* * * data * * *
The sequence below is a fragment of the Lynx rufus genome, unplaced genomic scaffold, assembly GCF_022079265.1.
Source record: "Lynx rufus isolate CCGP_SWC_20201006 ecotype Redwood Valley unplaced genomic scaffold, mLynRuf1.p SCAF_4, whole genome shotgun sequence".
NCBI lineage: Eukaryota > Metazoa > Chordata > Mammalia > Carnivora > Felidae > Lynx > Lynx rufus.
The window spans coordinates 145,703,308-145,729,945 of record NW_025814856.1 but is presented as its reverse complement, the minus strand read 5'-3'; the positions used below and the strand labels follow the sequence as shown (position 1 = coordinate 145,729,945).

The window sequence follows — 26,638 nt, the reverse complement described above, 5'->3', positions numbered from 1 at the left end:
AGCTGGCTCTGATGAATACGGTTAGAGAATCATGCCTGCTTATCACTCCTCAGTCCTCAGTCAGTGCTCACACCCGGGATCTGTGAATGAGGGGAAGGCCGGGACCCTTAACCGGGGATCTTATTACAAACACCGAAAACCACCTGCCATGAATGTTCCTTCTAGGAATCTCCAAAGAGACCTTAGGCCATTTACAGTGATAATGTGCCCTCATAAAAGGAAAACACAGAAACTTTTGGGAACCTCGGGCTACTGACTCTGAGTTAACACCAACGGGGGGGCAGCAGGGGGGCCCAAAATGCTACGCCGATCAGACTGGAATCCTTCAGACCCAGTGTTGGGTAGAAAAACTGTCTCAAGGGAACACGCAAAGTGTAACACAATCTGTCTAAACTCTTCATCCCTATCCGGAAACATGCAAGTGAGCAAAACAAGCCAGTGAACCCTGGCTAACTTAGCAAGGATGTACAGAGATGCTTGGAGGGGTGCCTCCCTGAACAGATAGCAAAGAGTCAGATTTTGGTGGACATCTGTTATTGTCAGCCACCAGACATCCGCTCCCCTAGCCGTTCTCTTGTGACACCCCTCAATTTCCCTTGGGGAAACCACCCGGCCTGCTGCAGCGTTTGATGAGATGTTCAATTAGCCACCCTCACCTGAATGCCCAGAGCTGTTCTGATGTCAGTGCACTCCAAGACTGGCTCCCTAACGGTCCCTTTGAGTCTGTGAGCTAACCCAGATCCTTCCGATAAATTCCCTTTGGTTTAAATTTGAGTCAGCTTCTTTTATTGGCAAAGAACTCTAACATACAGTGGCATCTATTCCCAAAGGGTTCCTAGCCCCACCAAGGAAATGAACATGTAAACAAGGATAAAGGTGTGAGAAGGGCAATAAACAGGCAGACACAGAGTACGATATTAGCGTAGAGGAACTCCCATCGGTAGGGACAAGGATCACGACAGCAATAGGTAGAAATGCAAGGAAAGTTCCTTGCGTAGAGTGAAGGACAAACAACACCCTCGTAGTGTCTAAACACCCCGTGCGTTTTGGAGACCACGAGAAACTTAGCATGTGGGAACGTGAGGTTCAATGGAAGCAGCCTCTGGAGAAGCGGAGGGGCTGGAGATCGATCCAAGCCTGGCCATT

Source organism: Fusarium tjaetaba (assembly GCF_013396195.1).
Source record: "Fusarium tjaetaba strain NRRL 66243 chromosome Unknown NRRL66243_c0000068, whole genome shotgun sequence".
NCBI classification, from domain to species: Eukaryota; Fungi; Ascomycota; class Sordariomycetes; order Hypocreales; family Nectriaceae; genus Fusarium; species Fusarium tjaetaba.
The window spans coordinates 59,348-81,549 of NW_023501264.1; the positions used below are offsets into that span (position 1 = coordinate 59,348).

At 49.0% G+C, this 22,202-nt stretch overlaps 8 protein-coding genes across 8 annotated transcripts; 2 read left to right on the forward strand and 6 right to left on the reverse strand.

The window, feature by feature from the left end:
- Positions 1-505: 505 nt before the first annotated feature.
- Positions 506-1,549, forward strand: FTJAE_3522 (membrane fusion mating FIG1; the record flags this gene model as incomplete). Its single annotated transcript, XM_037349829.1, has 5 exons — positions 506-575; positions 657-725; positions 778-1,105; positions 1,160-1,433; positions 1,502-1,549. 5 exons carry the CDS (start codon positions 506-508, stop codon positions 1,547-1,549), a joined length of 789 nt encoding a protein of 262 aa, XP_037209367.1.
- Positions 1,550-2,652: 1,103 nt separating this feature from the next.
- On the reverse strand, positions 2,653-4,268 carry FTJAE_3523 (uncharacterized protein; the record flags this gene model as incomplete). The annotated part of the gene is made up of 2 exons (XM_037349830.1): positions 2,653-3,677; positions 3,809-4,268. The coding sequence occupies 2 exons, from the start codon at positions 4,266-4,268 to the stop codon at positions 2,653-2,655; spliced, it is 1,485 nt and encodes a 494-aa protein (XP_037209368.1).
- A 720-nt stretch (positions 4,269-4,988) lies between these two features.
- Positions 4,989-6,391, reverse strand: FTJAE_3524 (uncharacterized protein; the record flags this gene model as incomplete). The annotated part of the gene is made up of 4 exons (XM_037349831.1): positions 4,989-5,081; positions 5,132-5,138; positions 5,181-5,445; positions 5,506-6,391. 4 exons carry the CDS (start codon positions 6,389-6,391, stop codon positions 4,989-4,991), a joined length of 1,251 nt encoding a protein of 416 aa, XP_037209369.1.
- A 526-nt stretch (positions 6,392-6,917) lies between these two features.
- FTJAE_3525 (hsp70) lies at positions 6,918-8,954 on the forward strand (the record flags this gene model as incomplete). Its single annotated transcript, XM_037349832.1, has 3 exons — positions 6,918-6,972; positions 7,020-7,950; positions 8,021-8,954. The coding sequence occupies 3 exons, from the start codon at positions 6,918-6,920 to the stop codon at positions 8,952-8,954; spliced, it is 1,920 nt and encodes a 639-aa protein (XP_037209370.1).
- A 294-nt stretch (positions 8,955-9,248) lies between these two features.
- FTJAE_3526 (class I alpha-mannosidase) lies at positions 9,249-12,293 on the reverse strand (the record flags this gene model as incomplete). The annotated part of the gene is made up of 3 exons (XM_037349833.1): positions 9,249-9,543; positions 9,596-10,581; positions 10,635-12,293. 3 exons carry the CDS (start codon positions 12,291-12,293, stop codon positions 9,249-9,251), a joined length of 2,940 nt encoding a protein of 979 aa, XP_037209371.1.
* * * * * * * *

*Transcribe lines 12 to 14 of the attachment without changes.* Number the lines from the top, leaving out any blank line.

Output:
The window, feature by feature from the left end:
- Positions 1-505: 505 nt before the first annotated feature.
- Positions 506-1,549, forward strand: FTJAE_3522 (membrane fusion mating FIG1; the record flags this gene model as incomplete). Its single annotated transcript, XM_037349829.1, has 5 exons — positions 506-575; positions 657-725; positions 778-1,105; positions 1,160-1,433; positions 1,502-1,549. 5 exons carry the CDS (start codon positions 506-508, stop codon positions 1,547-1,549), a joined length of 789 nt encoding a protein of 262 aa, XP_037209367.1.